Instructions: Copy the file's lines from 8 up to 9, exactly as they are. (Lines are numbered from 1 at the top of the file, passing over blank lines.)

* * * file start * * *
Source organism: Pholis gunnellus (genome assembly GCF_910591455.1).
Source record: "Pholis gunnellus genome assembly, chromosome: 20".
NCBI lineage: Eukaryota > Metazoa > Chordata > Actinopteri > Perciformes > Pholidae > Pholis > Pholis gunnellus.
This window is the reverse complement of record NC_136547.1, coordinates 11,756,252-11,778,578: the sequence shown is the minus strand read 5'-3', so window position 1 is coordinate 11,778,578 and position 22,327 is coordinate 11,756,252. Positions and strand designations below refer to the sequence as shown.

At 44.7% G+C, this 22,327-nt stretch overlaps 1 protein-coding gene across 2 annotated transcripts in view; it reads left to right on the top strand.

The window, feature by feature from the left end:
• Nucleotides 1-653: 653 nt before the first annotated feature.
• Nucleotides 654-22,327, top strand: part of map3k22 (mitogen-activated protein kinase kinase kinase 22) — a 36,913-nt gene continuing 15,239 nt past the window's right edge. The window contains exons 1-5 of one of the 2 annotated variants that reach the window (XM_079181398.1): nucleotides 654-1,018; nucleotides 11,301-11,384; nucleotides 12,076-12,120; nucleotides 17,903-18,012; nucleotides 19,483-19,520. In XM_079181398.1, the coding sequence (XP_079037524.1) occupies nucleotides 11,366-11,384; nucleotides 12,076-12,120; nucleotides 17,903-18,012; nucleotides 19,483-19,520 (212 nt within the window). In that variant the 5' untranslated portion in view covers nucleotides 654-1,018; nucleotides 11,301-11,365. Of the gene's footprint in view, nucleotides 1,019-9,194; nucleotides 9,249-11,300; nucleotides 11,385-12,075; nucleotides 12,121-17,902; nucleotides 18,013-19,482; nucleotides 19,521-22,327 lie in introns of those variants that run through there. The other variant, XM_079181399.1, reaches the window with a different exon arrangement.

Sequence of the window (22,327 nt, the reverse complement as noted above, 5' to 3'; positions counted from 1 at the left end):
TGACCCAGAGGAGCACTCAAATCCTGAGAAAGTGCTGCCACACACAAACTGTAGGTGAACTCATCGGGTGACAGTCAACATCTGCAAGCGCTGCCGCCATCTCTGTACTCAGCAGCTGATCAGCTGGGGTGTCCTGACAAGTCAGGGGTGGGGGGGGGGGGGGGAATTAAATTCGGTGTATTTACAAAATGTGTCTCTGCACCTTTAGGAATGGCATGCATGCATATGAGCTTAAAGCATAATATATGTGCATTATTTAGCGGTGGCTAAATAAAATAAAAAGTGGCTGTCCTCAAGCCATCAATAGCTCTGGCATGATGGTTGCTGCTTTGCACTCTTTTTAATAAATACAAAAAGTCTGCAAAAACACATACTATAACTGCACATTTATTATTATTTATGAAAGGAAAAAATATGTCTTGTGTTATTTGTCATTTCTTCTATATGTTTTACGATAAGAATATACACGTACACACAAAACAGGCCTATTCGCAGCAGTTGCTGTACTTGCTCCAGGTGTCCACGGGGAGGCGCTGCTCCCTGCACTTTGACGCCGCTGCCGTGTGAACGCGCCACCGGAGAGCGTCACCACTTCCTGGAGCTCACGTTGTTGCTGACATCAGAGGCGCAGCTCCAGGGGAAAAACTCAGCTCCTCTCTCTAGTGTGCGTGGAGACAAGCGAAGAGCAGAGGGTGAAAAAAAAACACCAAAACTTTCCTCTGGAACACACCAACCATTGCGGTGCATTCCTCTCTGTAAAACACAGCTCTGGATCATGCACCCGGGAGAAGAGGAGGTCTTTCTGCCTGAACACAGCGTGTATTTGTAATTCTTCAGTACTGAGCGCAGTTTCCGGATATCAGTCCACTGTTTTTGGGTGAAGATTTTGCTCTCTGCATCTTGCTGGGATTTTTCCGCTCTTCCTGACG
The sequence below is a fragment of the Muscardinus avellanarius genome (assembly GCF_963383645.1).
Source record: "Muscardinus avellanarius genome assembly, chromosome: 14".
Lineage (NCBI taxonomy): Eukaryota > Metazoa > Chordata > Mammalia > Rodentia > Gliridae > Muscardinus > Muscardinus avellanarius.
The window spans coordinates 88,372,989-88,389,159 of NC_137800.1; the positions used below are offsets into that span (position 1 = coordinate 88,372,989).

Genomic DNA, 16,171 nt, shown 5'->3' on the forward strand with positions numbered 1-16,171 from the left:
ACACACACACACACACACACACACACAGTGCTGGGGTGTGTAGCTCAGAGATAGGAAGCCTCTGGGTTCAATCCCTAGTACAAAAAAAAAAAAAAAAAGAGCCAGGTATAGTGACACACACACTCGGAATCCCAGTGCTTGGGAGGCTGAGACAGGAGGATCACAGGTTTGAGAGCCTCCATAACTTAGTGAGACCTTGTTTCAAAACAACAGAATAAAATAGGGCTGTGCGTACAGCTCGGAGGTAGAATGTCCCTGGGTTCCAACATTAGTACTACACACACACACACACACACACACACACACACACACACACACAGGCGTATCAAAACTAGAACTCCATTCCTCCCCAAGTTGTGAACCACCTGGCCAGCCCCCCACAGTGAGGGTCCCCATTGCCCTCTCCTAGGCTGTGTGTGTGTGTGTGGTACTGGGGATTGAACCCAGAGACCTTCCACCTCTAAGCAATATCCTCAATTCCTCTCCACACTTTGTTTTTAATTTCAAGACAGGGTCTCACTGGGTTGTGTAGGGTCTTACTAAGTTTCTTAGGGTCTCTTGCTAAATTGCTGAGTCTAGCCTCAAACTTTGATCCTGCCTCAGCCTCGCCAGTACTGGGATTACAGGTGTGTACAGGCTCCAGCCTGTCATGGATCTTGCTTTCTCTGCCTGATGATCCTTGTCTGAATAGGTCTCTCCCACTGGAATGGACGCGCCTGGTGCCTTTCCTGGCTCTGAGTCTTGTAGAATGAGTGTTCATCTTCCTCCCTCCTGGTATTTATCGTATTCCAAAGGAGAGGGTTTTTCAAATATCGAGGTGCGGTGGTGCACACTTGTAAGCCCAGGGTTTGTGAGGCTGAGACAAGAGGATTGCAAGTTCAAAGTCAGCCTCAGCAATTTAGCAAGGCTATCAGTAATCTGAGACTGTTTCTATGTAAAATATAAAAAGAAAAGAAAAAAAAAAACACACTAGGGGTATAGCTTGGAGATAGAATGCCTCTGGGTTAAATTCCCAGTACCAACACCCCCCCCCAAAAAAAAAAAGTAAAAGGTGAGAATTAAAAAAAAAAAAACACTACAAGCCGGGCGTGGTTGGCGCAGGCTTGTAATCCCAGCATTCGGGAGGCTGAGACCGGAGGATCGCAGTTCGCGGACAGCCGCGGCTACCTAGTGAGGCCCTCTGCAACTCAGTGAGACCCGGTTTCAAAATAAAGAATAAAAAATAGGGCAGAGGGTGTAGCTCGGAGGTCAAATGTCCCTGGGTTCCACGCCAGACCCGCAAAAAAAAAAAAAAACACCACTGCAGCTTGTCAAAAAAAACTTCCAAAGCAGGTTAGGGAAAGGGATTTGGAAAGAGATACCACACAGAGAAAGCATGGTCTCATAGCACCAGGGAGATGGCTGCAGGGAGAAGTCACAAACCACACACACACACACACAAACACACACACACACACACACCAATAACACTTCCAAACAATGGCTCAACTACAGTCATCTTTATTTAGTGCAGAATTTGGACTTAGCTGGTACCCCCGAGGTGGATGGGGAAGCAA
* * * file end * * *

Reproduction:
• Nucleotides 654-22,327, top strand: part of map3k22 (mitogen-activated protein kinase kinase kinase 22) — a 36,913-nt gene continuing 15,239 nt past the window's right edge. The window contains exons 1-5 of one of the 2 annotated variants that reach the window (XM_079181398.1): nucleotides 654-1,018; nucleotides 11,301-11,384; nucleotides 12,076-12,120; nucleotides 17,903-18,012; nucleotides 19,483-19,520. In XM_079181398.1, the coding sequence (XP_079037524.1) occupies nucleotides 11,366-11,384; nucleotides 12,076-12,120; nucleotides 17,903-18,012; nucleotides 19,483-19,520 (212 nt within the window). In that variant the 5' untranslated portion in view covers nucleotides 654-1,018; nucleotides 11,301-11,365. Of the gene's footprint in view, nucleotides 1,019-9,194; nucleotides 9,249-11,300; nucleotides 11,385-12,075; nucleotides 12,121-17,902; nucleotides 18,013-19,482; nucleotides 19,521-22,327 lie in introns of those variants that run through there. The other variant, XM_079181399.1, reaches the window with a different exon arrangement.

Sequence of the window (22,327 nt, the reverse complement as noted above, 5' to 3'; positions counted from 1 at the left end):